As for prayer, that's been tested too -- why I don't know -- and no, it doesn't work either.

This guy is a fascinating stew of mismatched offensive stupidity, that's all I can say.

Update: Just for kicks, I ran Siegel through the Quackometer.

Sunday, May 08, 2011

The end of the world

As we know it, that is. And I'm not talking about May 21. Jeremy Grantham is an investment manager, and this is his quarterly newsletter for investors. (His firm, GMO, does not stand for Genetically Modified Organism but rather Grantham-Mayer-Van Otterloo, in case you care.)

The overall perspective and purpose of Grantham's analysis may not be exactly what readers of this blog are looking for -- he's advising you about investing in commodities and, longer term, resources and resource efficiency. But whatever his motivation and values, he's paying attention to what is actually going on in the world instead of the sideshows that seem to have the undivided attention of our political class and the "journalists" who take dictation from them.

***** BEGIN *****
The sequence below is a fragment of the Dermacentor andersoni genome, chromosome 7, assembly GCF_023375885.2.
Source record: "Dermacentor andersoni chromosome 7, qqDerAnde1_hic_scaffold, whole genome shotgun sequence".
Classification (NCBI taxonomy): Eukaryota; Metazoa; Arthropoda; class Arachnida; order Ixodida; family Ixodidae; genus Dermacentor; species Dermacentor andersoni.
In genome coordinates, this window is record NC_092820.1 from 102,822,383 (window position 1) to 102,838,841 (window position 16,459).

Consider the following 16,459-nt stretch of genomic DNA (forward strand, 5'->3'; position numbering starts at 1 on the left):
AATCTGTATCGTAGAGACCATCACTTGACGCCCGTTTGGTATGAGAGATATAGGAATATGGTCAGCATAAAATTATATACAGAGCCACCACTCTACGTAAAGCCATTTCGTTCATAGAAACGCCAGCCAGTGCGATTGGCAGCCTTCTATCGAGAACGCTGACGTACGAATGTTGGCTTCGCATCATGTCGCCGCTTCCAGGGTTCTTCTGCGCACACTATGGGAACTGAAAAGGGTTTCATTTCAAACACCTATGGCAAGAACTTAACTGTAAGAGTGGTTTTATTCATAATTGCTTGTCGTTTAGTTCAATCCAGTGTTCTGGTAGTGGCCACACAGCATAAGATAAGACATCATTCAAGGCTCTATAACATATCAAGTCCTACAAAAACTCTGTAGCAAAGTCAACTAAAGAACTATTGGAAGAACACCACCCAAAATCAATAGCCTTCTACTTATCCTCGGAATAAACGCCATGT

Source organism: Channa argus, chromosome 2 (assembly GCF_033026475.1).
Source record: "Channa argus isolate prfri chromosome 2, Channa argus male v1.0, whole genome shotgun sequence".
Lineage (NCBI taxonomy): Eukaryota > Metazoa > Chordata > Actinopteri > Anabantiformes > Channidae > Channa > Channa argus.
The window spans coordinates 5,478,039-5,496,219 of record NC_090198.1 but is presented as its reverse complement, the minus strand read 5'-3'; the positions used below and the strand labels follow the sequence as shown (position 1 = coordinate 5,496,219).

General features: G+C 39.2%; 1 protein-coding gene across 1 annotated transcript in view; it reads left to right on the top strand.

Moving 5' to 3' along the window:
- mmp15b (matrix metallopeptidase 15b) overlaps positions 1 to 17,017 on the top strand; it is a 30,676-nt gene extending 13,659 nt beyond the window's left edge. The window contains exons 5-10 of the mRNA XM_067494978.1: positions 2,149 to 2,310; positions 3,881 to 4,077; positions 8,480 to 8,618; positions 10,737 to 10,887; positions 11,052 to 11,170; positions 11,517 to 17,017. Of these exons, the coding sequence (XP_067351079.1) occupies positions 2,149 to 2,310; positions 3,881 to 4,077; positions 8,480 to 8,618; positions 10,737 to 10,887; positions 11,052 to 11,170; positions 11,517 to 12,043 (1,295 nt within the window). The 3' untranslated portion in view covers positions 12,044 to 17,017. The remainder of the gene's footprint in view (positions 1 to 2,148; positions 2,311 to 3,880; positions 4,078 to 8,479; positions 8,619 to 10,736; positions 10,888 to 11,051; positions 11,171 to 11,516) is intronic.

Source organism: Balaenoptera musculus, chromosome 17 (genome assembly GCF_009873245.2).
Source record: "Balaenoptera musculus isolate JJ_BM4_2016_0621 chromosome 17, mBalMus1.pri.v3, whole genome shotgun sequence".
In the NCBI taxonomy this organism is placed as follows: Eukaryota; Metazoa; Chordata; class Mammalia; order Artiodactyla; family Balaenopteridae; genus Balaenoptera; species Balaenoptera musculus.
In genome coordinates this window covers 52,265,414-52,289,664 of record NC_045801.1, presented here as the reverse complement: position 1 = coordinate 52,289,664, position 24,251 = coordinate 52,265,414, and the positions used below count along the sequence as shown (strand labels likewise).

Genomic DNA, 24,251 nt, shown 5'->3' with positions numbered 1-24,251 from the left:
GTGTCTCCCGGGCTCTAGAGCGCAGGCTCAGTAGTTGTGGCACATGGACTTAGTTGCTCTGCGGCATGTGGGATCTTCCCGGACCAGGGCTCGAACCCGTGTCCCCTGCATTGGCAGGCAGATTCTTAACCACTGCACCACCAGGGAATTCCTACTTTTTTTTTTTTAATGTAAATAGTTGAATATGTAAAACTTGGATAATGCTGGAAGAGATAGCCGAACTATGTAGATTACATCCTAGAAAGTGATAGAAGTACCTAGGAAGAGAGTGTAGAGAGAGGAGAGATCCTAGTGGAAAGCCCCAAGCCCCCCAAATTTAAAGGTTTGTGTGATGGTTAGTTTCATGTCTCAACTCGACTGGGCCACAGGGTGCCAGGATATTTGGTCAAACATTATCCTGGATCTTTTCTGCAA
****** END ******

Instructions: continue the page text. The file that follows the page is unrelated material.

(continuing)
Basically, we're running out of the stuff -- principally petroleum but a lot of metals and fertilizer as well -- that fueled the human population explosion starting in about 1800 and created the anthropocene geological age. As Grantham explains, "The fact is that no compound growth is sustainable." He asks us to imagine the ancient Egyptians, "whose gods, pharaohs, language and general culture lasted for well over 3,000 years." Suppose they started with one cubic meter of possessions, and experienced just 4.5% annual growth. Three thousand years later they would have 10^57 cubic meters of physical possessions, more than the volume of a billion solar systems. Even much lower exponents result in impossibilities.